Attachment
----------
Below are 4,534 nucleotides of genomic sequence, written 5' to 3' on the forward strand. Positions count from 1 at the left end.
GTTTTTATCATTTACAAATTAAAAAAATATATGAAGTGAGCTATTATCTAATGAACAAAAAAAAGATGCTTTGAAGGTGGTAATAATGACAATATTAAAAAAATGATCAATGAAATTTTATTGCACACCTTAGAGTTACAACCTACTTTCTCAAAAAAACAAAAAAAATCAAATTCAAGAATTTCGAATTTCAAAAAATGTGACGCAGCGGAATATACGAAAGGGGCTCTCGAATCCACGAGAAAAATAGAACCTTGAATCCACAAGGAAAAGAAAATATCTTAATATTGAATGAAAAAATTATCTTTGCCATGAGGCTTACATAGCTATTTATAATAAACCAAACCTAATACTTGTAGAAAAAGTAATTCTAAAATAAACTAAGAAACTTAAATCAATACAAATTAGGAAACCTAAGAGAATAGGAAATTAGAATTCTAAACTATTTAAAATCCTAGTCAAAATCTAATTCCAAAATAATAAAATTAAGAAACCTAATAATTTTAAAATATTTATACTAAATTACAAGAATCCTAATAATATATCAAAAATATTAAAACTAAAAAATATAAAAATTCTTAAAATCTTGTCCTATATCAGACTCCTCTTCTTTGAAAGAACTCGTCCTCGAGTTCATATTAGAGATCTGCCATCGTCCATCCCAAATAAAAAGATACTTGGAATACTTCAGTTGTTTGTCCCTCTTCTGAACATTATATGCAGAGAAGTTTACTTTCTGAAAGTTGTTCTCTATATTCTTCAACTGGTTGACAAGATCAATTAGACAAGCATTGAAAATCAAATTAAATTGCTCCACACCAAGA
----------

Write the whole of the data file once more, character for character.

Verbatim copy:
Below are 4,534 nucleotides of genomic sequence, written 5' to 3' on the forward strand. Positions count from 1 at the left end.
GTTTTTATCATTTACAAATTAAAAAAATATATGAAGTGAGCTATTATCTAATGAACAAAAAAAAGATGCTTTGAAGGTGGTAATAATGACAATATTAAAAAAATGATCAATGAAATTTTATTGCACACCTTAGAGTTACAACCTACTTTCTCAAAAAAACAAAAAAAATCAAATTCAAGAATTTCGAATTTCAAAAAATGTGACGCAGCGGAATATACGAAAGGGGCTCTCGAATCCACGAGAAAAATAGAACCTTGAATCCACAAGGAAAAGAAAATATCTTAATATTGAATGAAAAAATTATCTTTGCCATGAGGCTTACATAGCTATTTATAATAAACCAAACCTAATACTTGTAGAAAAAGTAATTCTAAAATAAACTAAGAAACTTAAATCAATACAAATTAGGAAACCTAAGAGAATAGGAAATTAGAATTCTAAACTATTTAAAATCCTAGTCAAAATCTAATTCCAAAATAATAAAATTAAGAAACCTAATAATTTTAAAATATTTATACTAAATTACAAGAATCCTAATAATATATCAAAAATATTAAAACTAAAAAATATAAAAATTCTTAAAATCTTGTCCTATATCAGACTCCTCTTCTTTGAAAGAACTCGTCCTCGAGTTCATATTAGAGATCTGCCATCGTCCATCCCAAATAAAAAGATACTTGGAATACTTCAGTTGTTTGTCCCTCTTCTGAACATTATATGCAGAGAAGTTTACTTTCTGAAAGTTGTTCTCTATATTCTTCAACTGGTTGACAAGATCAATTAGACAAGCATTGAAAATCAAATTAAATTGCTCCACACCAAGA